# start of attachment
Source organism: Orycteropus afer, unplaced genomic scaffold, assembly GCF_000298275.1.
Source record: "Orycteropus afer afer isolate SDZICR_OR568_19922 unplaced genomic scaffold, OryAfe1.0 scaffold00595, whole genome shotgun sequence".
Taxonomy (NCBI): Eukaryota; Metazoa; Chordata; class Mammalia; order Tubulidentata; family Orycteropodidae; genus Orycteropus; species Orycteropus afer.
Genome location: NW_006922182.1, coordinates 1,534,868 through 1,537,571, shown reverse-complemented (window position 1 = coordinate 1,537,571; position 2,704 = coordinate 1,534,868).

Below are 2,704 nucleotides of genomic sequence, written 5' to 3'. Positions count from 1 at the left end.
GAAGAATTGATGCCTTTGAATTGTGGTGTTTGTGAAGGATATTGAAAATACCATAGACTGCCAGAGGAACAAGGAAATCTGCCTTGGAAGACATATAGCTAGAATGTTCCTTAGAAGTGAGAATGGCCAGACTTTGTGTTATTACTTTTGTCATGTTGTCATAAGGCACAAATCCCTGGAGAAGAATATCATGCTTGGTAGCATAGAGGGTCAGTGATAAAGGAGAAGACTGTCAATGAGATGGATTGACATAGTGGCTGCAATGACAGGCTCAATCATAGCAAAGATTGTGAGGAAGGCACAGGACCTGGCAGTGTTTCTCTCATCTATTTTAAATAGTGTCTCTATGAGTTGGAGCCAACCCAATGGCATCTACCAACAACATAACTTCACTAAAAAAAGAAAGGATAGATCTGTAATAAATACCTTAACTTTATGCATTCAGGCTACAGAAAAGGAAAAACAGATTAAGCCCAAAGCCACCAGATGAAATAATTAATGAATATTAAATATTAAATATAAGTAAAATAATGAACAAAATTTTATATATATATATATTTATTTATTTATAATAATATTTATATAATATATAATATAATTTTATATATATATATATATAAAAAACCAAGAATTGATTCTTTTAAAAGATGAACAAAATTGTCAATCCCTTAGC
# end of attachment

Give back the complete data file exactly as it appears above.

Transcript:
Source organism: Orycteropus afer, unplaced genomic scaffold, assembly GCF_000298275.1.
Source record: "Orycteropus afer afer isolate SDZICR_OR568_19922 unplaced genomic scaffold, OryAfe1.0 scaffold00595, whole genome shotgun sequence".
Taxonomy (NCBI): Eukaryota; Metazoa; Chordata; class Mammalia; order Tubulidentata; family Orycteropodidae; genus Orycteropus; species Orycteropus afer.
Genome location: NW_006922182.1, coordinates 1,534,868 through 1,537,571, shown reverse-complemented (window position 1 = coordinate 1,537,571; position 2,704 = coordinate 1,534,868).

Below are 2,704 nucleotides of genomic sequence, written 5' to 3'. Positions count from 1 at the left end.
GAAGAATTGATGCCTTTGAATTGTGGTGTTTGTGAAGGATATTGAAAATACCATAGACTGCCAGAGGAACAAGGAAATCTGCCTTGGAAGACATATAGCTAGAATGTTCCTTAGAAGTGAGAATGGCCAGACTTTGTGTTATTACTTTTGTCATGTTGTCATAAGGCACAAATCCCTGGAGAAGAATATCATGCTTGGTAGCATAGAGGGTCAGTGATAAAGGAGAAGACTGTCAATGAGATGGATTGACATAGTGGCTGCAATGACAGGCTCAATCATAGCAAAGATTGTGAGGAAGGCACAGGACCTGGCAGTGTTTCTCTCATCTATTTTAAATAGTGTCTCTATGAGTTGGAGCCAACCCAATGGCATCTACCAACAACATAACTTCACTAAAAAAAGAAAGGATAGATCTGTAATAAATACCTTAACTTTATGCATTCAGGCTACAGAAAAGGAAAAACAGATTAAGCCCAAAGCCACCAGATGAAATAATTAATGAATATTAAATATTAAATATAAGTAAAATAATGAACAAAATTTTATATATATATATATTTATTTATTTATAATAATATTTATATAATATATAATATAATTTTATATATATATATATATAAAAAACCAAGAATTGATTCTTTTAAAAGATGAACAAAATTGTCAATCCCTTAGC